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Like any new hobby, beekeeping has some words that most people don’t understand.  When I first became interested in beekeeping I began to read everything I could online. Luckily, there is  a lot of information online for prospective beekeepers. However, one word kept popping up that I did not understand – Nuc.  What is a nuc in beekeeping?

In beekeeping, a nuc is a small colony of bees.  The term nuc is short for nucleus colony, and they typically contain 1 queen and a few thousand bees.  These bees are housed in a small hive containing 3-5 frames.  

Nuc vs Package Bees 

Both nucs and package bees are both used to start new colonies, but what is the difference between the two?

A nuc is different than package bees in that it comes with frames containing comb, pollen, honey, and brood.  The frames from the nucleus hive are placed in your own hive, then the colony can grow. Nucs can also be used to boost the population of a weaker colony.  

Package bees, on the other hand contains no frames. When you buy a package of bees you get a box of bees, usually sent through the mail.  The box will contain several thousand bees and 1 queen. Package bees are sold by weight and don’t require any installation.  

See Complete Beehives Here

Pros of Nucs

Nucs are widely regarded as the easiest way to start a bee colony.  And it makes sense, because a nuc basically is a very small starter colony.  It comes with comb, honey, pollen, and brood.  

For these bees to arrive with all of those resources is a big advantage because they have a jump start on the season.  Compared to package bees, who arrive with nothing and then have to forage and start everything from scratch. Because of this you have the option of buying nucs later in the season than package bees.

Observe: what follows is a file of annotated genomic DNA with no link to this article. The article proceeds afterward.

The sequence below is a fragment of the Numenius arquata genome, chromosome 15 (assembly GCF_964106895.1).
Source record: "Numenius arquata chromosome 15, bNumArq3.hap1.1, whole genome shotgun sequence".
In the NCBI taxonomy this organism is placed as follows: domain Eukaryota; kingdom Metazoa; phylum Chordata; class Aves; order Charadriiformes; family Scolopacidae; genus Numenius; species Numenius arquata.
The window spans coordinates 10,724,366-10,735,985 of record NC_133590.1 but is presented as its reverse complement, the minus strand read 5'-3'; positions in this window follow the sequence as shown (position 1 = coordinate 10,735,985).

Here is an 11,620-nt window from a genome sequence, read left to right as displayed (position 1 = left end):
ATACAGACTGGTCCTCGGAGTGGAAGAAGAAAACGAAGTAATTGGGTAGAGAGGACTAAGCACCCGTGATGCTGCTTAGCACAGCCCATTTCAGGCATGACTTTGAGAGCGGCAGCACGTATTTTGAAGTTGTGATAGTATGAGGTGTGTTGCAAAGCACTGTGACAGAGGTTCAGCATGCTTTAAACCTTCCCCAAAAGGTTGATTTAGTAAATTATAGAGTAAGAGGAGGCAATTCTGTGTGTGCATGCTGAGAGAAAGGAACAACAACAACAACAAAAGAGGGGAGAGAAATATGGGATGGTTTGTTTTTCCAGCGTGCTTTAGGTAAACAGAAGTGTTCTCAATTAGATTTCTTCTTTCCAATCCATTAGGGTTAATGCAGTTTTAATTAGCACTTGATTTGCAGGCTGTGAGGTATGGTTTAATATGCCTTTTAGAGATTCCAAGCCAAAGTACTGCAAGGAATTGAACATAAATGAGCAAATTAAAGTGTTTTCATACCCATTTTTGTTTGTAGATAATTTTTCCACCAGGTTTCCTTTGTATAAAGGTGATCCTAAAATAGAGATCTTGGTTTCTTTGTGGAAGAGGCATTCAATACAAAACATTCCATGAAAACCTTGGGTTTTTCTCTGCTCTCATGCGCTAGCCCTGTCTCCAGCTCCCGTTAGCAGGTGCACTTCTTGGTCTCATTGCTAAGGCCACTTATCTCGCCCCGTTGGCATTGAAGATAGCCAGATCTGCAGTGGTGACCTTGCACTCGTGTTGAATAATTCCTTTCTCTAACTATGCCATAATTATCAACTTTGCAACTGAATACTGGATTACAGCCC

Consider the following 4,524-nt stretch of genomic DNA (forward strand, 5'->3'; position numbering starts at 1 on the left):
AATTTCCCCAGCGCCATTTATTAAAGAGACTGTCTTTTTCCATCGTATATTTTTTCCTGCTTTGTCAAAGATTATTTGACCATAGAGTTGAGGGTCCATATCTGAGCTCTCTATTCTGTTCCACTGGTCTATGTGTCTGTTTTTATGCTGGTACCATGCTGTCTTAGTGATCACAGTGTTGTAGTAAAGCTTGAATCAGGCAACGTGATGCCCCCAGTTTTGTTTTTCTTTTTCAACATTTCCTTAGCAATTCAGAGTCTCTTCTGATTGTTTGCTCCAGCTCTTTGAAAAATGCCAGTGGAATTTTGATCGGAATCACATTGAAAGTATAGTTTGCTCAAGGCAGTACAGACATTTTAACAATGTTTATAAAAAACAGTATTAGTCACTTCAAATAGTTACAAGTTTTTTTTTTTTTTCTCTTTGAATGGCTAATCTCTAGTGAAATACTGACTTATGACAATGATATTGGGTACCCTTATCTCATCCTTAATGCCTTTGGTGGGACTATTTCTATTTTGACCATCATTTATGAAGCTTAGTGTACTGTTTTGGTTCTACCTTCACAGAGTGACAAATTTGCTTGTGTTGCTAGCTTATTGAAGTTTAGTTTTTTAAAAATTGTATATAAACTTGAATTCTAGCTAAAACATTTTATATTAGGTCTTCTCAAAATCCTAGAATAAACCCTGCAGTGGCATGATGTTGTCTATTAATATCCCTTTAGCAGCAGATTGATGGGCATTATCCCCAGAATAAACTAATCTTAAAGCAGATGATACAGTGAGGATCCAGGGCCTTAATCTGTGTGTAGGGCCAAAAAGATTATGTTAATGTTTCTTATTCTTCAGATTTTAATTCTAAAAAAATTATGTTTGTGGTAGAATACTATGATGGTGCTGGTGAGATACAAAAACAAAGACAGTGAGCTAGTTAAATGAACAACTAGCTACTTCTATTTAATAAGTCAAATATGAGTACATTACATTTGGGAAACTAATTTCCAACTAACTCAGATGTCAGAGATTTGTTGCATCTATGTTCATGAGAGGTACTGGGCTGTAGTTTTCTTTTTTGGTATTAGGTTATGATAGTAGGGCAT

Another benefit of buying a nuc is that you don’t have to worry about the queen being rejected.  In a nucleus colony, the queen has already been accepted and established.  

Cons of Nucs

Nucs are harder to get than package bees.  Their fragile comb is difficult to transport. Because of this, nucs cannot be shipped like package bees.  That means in order to get a nuc, you must be within driving distance of a supplier.  

The cost of a nuc is also higher than that of package bees.  That is because of the extra work it takes to raise the colony and prepare it for transportation.  You can expect a nuc to cost a little over $200, where package bees typically go for $100.  

Pros of Package Bees

Because package bees are easier to transport, they are much more commonly used than nucs.  Package bees can easily be shipped just about anywhere. While many people may not have access to nucs because of their location, anyone can order package bees. 

Placing a package of bees into a hive is also easy.  All you need to do is open the box and dump the bees in.  

Package bees cost significantly less than nucs.  That is because they do not include the frames and comb.  For those that don’t want to spend a lot of money on a nuc, buying package bees is a better option. 

Cons of Package Bees

The queen provided in your package of bees still needs to be accepted by the rest of the colony.  She stays in a separate cage during shipping, so introducing her to the rest of the bees is up to you. This process takes a few days, and there is a chance that the bees could reject her and you’ll need to find a replacement.  

A queen cage

While nucs arrive with comb, pollen, and brood – package bees have nothing.  Once they move into their hive they must start from scratch to build comb and gather necessary resources.  They have a limited time to do this, and depending on the time of the season, it can be a challenging task.  

Conclusion

When starting new beehive you must decide if you want to get package bees or a nuc.  What is a nuc in beekeeping? A nuc is a small colony of bees that is used to start a new bee colony.  Nucs come with a few frames, comb, pollen, honey, and brood. They cost more than package bees, but the advantages are that they already have built up food stores and an established queen.  

Learn more about buying bees here

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